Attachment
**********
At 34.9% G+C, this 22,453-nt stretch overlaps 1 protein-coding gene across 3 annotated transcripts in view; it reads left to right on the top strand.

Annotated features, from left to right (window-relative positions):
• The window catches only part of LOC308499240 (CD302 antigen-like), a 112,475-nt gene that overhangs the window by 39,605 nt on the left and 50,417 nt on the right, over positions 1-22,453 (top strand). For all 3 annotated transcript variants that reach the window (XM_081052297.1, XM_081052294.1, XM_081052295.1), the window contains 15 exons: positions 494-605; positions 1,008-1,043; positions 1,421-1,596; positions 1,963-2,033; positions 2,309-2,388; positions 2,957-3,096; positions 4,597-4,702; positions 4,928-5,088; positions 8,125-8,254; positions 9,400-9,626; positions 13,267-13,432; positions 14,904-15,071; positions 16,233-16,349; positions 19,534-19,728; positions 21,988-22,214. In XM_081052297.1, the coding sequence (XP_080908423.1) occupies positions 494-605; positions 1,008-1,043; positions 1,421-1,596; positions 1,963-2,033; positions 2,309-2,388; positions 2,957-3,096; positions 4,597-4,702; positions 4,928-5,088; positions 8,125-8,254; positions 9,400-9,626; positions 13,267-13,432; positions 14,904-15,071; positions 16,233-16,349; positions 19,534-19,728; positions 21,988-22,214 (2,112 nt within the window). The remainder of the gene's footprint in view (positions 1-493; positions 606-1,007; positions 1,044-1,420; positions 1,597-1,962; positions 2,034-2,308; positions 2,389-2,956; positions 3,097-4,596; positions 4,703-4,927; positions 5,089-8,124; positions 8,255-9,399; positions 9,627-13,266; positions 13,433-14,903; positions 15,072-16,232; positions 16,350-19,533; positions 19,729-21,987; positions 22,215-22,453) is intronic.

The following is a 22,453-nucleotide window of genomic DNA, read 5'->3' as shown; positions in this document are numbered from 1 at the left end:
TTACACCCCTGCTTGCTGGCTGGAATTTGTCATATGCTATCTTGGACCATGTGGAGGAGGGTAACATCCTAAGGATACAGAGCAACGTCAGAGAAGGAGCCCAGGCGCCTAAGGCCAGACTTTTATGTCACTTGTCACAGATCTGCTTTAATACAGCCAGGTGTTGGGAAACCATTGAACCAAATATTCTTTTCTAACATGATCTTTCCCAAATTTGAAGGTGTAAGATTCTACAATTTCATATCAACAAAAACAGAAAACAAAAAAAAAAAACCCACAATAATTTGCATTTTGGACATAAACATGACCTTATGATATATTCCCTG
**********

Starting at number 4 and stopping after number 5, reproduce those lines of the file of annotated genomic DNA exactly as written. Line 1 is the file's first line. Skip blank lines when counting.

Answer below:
The following is a 22,453-nucleotide window of genomic DNA, read 5'->3' as shown; positions in this document are numbered from 1 at the left end:
TTACACCCCTGCTTGCTGGCTGGAATTTGTCATATGCTATCTTGGACCATGTGGAGGAGGGTAACATCCTAAGGATACAGAGCAACGTCAGAGAAGGAGCCCAGGCGCCTAAGGCCAGACTTTTATGTCACTTGTCACAGATCTGCTTTAATACAGCCAGGTGTTGGGAAACCATTGAACCAAATATTCTTTTCTAACATGATCTTTCCCAAATTTGAAGGTGTAAGATTCTACAATTTCATATCAACAAAAACAGAAAACAAAAAAAAAAAACCCACAATAATTTGCATTTTGGACATAAACATGACCTTATGATATATTCCCTG